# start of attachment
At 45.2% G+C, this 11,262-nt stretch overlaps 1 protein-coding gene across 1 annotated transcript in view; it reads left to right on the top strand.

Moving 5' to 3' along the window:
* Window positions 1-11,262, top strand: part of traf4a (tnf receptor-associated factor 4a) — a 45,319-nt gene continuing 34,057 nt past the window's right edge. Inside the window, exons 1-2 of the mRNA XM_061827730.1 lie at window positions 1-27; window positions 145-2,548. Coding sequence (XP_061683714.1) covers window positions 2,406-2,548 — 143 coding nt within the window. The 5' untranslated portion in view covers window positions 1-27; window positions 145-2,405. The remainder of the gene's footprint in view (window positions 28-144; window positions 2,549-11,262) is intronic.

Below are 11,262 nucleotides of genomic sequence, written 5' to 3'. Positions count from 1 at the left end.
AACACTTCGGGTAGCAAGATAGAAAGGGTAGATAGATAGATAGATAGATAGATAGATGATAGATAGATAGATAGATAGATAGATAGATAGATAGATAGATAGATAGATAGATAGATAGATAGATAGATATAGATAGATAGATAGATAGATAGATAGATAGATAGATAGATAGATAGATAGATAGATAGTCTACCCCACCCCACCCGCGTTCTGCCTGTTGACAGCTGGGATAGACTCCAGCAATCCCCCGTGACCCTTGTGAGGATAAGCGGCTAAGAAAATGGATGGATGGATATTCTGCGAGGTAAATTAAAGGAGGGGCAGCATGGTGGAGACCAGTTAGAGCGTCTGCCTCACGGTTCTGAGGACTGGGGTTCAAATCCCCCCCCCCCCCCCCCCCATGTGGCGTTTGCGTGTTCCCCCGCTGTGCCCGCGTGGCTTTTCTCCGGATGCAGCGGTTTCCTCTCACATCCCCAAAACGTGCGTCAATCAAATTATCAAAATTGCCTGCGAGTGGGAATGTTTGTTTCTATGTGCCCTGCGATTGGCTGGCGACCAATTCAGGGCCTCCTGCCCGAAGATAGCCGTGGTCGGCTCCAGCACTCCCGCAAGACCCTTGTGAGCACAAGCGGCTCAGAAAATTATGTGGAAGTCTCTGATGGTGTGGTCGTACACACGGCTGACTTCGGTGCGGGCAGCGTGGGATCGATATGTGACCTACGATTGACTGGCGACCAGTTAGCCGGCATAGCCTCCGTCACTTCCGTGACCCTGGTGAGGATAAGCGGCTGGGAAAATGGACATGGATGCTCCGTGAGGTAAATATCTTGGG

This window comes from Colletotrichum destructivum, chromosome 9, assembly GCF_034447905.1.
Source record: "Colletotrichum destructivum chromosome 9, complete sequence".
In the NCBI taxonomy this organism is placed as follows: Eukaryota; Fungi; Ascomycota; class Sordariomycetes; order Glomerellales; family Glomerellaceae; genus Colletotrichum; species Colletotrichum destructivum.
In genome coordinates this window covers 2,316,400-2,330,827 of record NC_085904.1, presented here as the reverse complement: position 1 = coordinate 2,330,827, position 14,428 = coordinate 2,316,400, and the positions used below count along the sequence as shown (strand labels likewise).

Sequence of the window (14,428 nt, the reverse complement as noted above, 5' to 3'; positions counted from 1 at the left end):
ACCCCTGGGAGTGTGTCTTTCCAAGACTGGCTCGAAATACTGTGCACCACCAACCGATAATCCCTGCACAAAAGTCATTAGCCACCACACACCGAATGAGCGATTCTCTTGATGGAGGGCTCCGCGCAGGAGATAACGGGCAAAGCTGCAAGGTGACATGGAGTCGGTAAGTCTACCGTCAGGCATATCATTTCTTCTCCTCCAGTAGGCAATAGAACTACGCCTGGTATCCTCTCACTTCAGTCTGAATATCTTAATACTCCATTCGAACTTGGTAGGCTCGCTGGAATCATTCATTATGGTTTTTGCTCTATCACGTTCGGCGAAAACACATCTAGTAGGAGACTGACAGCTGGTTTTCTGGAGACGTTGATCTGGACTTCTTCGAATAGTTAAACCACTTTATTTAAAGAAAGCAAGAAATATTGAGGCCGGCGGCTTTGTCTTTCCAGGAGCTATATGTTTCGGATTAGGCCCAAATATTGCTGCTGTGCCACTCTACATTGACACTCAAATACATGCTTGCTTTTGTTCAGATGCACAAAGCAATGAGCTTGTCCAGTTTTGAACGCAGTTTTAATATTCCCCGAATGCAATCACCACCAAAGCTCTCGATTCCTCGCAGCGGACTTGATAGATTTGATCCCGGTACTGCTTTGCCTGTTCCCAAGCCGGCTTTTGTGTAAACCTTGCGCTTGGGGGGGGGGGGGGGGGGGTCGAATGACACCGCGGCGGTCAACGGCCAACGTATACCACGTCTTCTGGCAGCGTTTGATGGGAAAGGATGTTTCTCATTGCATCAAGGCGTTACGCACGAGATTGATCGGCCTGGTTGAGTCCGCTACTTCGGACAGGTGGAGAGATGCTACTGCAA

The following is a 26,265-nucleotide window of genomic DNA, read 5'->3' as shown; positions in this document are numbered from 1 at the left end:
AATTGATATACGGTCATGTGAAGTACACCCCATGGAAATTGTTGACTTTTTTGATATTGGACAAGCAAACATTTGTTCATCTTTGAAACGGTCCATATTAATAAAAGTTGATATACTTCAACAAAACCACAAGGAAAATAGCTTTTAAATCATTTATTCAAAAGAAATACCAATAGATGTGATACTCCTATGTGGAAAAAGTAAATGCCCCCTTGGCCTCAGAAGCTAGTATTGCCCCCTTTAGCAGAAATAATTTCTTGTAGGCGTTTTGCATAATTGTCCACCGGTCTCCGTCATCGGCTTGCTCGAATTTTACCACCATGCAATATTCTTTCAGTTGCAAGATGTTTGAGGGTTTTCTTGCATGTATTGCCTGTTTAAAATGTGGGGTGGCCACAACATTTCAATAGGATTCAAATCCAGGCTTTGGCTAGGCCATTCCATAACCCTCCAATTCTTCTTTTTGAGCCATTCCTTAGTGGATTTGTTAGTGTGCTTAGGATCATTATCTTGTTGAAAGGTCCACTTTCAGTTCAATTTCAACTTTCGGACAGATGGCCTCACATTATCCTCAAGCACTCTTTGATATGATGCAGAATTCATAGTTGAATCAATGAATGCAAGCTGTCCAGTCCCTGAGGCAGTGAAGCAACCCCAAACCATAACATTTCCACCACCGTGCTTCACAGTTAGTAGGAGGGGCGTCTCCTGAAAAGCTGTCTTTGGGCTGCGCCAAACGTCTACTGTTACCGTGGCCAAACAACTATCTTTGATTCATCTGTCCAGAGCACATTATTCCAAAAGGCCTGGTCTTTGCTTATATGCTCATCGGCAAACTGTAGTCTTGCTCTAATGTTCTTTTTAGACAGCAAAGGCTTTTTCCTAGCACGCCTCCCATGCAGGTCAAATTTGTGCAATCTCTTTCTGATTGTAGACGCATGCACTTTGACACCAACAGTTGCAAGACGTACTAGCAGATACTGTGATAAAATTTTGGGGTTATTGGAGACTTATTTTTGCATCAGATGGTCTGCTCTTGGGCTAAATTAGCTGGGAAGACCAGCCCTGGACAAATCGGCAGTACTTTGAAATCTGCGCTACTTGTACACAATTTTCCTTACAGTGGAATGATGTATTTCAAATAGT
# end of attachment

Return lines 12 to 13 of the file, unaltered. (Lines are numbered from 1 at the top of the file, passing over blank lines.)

The following is a 26,265-nucleotide window of genomic DNA, read 5'->3' as shown; positions in this document are numbered from 1 at the left end:
AATTGATATACGGTCATGTGAAGTACACCCCATGGAAATTGTTGACTTTTTTGATATTGGACAAGCAAACATTTGTTCATCTTTGAAACGGTCCATATTAATAAAAGTTGATATACTTCAACAAAACCACAAGGAAAATAGCTTTTAAATCATTTATTCAAAAGAAATACCAATAGATGTGATACTCCTATGTGGAAAAAGTAAATGCCCCCTTGGCCTCAGAAGCTAGTATTGCCCCCTTTAGCAGAAATAATTTCTTGTAGGCGTTTTGCATAATTGTCCACCGGTCTCCGTCATCGGCTTGCTCGAATTTTACCACCATGCAATATTCTTTCAGTTGCAAGATGTTTGAGGGTTTTCTTGCATGTATTGCCTGTTTAAAATGTGGGGTGGCCACAACATTTCAATAGGATTCAAATCCAGGCTTTGGCTAGGCCATTCCATAACCCTCCAATTCTTCTTTTTGAGCCATTCCTTAGTGGATTTGTTAGTGTGCTTAGGATCATTATCTTGTTGAAAGGTCCACTTTCAGTTCAATTTCAACTTTCGGACAGATGGCCTCACATTATCCTCAAGCACTCTTTGATATGATGCAGAATTCATAGTTGAATCAATGAATGCAAGCTGTCCAGTCCCTGAGGCAGTGAAGCAACCCCAAACCATAACATTTCCACCACCGTGCTTCACAGTTAGTAGGAGGGGCGTCTCCTGAAAAGCTGTCTTTGGGCTGCGCCAAACGTCTACTGTTACCGTGGCCAAACAACTATCTTTGATTCATCTGTCCAGAGCACATTATTCCAAAAGGCCTGGTCTTTGCTTATATGCTCATCGGCAAACTGTAGTCTTGCTCTAATGTTCTTTTTAGACAGCAAAGGCTTTTTCCTAGCACGCCTCCCATGCAGGTCAAATTTGTGCAATCTCTTTCTGATTGTAGACGCATGCACTTTGACACCAACAGTTGCAAGACGTACTAGCAGATACTGTGATAAAATTTTGGGGTTATTGGAGACTTATTTTTGCATCAGATGGTCTGCTCTTGGGCTAAATTAGCTGGGAAGACCAGCCCTGGACAAATCGGCAGTACTTTGAAATCTGCGCTACTTGTACACAATTTTCCTTACAGTGGAATGATGTATTTCAAATAGT